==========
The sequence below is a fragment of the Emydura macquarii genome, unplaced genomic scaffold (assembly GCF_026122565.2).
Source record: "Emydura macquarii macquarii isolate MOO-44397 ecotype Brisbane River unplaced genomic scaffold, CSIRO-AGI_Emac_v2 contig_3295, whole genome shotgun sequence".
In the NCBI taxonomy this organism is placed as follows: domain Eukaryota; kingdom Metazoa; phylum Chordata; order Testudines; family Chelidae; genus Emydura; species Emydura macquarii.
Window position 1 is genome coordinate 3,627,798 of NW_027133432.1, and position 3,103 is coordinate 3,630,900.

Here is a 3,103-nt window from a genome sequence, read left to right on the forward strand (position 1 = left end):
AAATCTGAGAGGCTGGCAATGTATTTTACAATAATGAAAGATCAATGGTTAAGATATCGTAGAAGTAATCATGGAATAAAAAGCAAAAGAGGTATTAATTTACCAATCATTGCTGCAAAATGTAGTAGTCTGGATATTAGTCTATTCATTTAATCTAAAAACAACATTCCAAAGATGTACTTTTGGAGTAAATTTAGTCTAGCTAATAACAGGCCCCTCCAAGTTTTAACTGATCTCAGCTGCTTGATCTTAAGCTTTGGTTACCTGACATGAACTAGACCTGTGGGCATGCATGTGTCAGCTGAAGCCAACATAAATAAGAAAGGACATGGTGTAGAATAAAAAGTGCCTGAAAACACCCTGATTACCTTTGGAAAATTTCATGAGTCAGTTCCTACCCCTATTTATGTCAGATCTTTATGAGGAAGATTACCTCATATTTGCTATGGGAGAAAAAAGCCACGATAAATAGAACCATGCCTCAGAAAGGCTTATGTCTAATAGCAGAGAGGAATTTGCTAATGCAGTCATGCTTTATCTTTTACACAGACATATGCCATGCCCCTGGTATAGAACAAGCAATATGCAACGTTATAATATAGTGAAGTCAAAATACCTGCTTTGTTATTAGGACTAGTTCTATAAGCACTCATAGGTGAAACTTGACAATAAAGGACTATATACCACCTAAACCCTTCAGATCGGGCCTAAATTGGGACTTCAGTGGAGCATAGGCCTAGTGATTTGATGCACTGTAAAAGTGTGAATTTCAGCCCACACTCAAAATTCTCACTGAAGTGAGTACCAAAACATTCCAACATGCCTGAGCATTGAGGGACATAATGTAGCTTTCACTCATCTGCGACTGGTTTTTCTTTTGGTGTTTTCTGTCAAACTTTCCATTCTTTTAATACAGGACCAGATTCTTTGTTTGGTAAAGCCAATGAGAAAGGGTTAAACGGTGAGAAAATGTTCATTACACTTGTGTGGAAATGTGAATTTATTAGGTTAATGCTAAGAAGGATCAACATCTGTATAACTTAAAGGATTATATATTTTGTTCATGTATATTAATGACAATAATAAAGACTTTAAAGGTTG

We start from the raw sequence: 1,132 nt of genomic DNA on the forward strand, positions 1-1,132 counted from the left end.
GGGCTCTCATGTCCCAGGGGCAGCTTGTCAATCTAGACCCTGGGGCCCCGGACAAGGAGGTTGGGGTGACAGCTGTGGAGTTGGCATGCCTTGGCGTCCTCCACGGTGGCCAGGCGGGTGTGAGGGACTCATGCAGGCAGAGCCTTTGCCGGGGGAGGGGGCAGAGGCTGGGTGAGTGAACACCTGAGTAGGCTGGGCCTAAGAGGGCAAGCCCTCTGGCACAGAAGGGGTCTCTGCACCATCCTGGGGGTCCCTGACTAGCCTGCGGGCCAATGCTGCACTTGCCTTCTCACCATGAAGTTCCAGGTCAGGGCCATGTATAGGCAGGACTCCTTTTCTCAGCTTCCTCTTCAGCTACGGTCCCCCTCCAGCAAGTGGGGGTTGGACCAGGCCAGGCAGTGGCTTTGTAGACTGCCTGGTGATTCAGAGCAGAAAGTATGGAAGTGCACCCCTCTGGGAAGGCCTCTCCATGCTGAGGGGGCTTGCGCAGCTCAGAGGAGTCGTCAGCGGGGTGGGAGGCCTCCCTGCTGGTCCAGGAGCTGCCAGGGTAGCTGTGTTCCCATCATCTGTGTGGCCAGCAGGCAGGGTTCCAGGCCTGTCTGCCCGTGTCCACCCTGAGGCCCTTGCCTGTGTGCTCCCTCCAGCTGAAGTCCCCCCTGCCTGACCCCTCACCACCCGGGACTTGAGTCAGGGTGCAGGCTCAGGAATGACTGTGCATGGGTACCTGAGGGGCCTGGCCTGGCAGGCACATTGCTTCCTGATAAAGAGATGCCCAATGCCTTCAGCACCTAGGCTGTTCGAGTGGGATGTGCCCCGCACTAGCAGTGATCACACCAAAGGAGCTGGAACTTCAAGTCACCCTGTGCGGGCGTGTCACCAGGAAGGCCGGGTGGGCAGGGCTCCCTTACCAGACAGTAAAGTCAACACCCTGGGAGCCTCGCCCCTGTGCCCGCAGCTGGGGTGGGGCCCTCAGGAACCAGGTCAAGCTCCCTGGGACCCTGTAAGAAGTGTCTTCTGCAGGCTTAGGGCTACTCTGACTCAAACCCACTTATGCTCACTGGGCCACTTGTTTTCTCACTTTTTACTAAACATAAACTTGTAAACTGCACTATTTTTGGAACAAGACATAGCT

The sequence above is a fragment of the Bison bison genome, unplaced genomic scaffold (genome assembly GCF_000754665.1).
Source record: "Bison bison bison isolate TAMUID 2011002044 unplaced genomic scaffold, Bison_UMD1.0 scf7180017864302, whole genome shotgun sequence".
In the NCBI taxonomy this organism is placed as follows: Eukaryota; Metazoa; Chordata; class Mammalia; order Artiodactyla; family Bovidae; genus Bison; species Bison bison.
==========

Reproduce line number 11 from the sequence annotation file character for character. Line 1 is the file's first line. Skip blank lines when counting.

In the NCBI taxonomy this organism is placed as follows: Eukaryota; Metazoa; Chordata; class Mammalia; order Artiodactyla; family Bovidae; genus Bison; species Bison bison.